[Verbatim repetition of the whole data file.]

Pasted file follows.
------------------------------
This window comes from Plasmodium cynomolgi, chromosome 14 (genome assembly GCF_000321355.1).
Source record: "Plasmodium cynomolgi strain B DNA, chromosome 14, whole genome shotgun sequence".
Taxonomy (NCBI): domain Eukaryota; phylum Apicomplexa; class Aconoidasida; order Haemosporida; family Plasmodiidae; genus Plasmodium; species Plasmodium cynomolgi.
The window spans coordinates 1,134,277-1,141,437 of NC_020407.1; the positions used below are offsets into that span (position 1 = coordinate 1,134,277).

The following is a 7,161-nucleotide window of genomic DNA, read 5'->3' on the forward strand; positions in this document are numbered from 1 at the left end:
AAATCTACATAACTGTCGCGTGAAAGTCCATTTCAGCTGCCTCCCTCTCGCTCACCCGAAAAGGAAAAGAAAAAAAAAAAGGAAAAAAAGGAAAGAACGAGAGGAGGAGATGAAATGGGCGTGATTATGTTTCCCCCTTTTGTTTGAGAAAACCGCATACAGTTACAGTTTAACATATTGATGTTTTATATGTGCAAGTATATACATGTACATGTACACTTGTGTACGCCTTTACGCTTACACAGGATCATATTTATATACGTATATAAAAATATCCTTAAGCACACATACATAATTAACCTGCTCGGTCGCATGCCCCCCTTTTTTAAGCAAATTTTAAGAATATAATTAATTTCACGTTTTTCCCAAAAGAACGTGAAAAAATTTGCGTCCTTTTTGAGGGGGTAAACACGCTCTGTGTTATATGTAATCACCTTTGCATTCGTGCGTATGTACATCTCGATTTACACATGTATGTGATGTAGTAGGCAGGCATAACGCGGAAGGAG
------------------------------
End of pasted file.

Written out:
This window comes from Plasmodium cynomolgi, chromosome 14 (genome assembly GCF_000321355.1).
Source record: "Plasmodium cynomolgi strain B DNA, chromosome 14, whole genome shotgun sequence".
Taxonomy (NCBI): domain Eukaryota; phylum Apicomplexa; class Aconoidasida; order Haemosporida; family Plasmodiidae; genus Plasmodium; species Plasmodium cynomolgi.
The window spans coordinates 1,134,277-1,141,437 of NC_020407.1; the positions used below are offsets into that span (position 1 = coordinate 1,134,277).

The following is a 7,161-nucleotide window of genomic DNA, read 5'->3' on the forward strand; positions in this document are numbered from 1 at the left end:
AAATCTACATAACTGTCGCGTGAAAGTCCATTTCAGCTGCCTCCCTCTCGCTCACCCGAAAAGGAAAAGAAAAAAAAAAAGGAAAAAAAGGAAAGAACGAGAGGAGGAGATGAAATGGGCGTGATTATGTTTCCCCCTTTTGTTTGAGAAAACCGCATACAGTTACAGTTTAACATATTGATGTTTTATATGTGCAAGTATATACATGTACATGTACACTTGTGTACGCCTTTACGCTTACACAGGATCATATTTATATACGTATATAAAAATATCCTTAAGCACACATACATAATTAACCTGCTCGGTCGCATGCCCCCCTTTTTTAAGCAAATTTTAAGAATATAATTAATTTCACGTTTTTCCCAAAAGAACGTGAAAAAATTTGCGTCCTTTTTGAGGGGGTAAACACGCTCTGTGTTATATGTAATCACCTTTGCATTCGTGCGTATGTACATCTCGATTTACACATGTATGTGATGTAGTAGGCAGGCATAACGCGGAAGGAG